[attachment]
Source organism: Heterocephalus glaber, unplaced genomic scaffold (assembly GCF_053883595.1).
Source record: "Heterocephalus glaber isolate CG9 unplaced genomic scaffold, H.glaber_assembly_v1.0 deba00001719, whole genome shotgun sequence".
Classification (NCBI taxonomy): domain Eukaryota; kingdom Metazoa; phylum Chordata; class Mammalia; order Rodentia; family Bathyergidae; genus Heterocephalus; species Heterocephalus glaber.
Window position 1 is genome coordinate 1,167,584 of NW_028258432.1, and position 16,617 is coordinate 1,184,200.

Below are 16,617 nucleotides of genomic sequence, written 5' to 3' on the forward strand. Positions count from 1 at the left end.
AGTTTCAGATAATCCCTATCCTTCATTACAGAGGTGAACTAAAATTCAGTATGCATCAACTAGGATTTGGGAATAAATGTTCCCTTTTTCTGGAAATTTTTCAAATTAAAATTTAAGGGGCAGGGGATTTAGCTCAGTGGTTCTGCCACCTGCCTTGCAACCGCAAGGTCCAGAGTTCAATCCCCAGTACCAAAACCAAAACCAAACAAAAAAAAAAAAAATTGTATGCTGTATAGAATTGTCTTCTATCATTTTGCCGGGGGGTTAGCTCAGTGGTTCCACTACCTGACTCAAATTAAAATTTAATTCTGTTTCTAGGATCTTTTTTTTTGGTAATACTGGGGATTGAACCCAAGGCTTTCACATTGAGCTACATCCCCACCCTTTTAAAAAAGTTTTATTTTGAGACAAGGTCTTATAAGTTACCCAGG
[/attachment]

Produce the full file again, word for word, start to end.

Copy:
Source organism: Heterocephalus glaber, unplaced genomic scaffold (assembly GCF_053883595.1).
Source record: "Heterocephalus glaber isolate CG9 unplaced genomic scaffold, H.glaber_assembly_v1.0 deba00001719, whole genome shotgun sequence".
Classification (NCBI taxonomy): domain Eukaryota; kingdom Metazoa; phylum Chordata; class Mammalia; order Rodentia; family Bathyergidae; genus Heterocephalus; species Heterocephalus glaber.
Window position 1 is genome coordinate 1,167,584 of NW_028258432.1, and position 16,617 is coordinate 1,184,200.

Below are 16,617 nucleotides of genomic sequence, written 5' to 3' on the forward strand. Positions count from 1 at the left end.
AGTTTCAGATAATCCCTATCCTTCATTACAGAGGTGAACTAAAATTCAGTATGCATCAACTAGGATTTGGGAATAAATGTTCCCTTTTTCTGGAAATTTTTCAAATTAAAATTTAAGGGGCAGGGGATTTAGCTCAGTGGTTCTGCCACCTGCCTTGCAACCGCAAGGTCCAGAGTTCAATCCCCAGTACCAAAACCAAAACCAAACAAAAAAAAAAAAAATTGTATGCTGTATAGAATTGTCTTCTATCATTTTGCCGGGGGGTTAGCTCAGTGGTTCCACTACCTGACTCAAATTAAAATTTAATTCTGTTTCTAGGATCTTTTTTTTTGGTAATACTGGGGATTGAACCCAAGGCTTTCACATTGAGCTACATCCCCACCCTTTTAAAAAAGTTTTATTTTGAGACAAGGTCTTATAAGTTACCCAGG